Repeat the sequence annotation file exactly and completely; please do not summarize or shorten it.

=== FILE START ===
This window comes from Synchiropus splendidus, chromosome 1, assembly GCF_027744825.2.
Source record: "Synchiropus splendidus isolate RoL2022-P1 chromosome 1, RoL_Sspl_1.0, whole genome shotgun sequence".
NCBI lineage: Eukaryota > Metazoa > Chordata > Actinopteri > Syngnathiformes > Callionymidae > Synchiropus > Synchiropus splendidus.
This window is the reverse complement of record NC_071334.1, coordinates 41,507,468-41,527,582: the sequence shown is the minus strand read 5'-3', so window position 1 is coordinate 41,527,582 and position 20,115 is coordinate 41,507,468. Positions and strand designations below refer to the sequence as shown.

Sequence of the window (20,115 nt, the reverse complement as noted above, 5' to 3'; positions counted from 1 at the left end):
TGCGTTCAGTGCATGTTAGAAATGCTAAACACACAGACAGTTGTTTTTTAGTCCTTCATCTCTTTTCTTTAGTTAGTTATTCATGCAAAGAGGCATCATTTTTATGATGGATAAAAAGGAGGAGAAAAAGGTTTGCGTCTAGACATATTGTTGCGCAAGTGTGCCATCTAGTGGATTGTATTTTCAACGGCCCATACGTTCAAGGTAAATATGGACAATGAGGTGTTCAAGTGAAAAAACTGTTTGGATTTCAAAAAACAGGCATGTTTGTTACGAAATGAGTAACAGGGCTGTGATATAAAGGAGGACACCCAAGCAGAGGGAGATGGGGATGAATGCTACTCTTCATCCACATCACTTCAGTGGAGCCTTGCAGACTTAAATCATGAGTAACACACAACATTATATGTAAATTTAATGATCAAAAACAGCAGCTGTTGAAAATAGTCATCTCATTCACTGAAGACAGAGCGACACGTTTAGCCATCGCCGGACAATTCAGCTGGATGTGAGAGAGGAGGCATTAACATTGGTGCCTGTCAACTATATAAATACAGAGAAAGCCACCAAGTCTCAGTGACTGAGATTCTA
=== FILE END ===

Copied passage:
This window comes from Synchiropus splendidus, chromosome 1, assembly GCF_027744825.2.
Source record: "Synchiropus splendidus isolate RoL2022-P1 chromosome 1, RoL_Sspl_1.0, whole genome shotgun sequence".
NCBI lineage: Eukaryota > Metazoa > Chordata > Actinopteri > Syngnathiformes > Callionymidae > Synchiropus > Synchiropus splendidus.
This window is the reverse complement of record NC_071334.1, coordinates 41,507,468-41,527,582: the sequence shown is the minus strand read 5'-3', so window position 1 is coordinate 41,527,582 and position 20,115 is coordinate 41,507,468. Positions and strand designations below refer to the sequence as shown.

Sequence of the window (20,115 nt, the reverse complement as noted above, 5' to 3'; positions counted from 1 at the left end):
TGCGTTCAGTGCATGTTAGAAATGCTAAACACACAGACAGTTGTTTTTTAGTCCTTCATCTCTTTTCTTTAGTTAGTTATTCATGCAAAGAGGCATCATTTTTATGATGGATAAAAAGGAGGAGAAAAAGGTTTGCGTCTAGACATATTGTTGCGCAAGTGTGCCATCTAGTGGATTGTATTTTCAACGGCCCATACGTTCAAGGTAAATATGGACAATGAGGTGTTCAAGTGAAAAAACTGTTTGGATTTCAAAAAACAGGCATGTTTGTTACGAAATGAGTAACAGGGCTGTGATATAAAGGAGGACACCCAAGCAGAGGGAGATGGGGATGAATGCTACTCTTCATCCACATCACTTCAGTGGAGCCTTGCAGACTTAAATCATGAGTAACACACAACATTATATGTAAATTTAATGATCAAAAACAGCAGCTGTTGAAAATAGTCATCTCATTCACTGAAGACAGAGCGACACGTTTAGCCATCGCCGGACAATTCAGCTGGATGTGAGAGAGGAGGCATTAACATTGGTGCCTGTCAACTATATAAATACAGAGAAAGCCACCAAGTCTCAGTGACTGAGATTCTA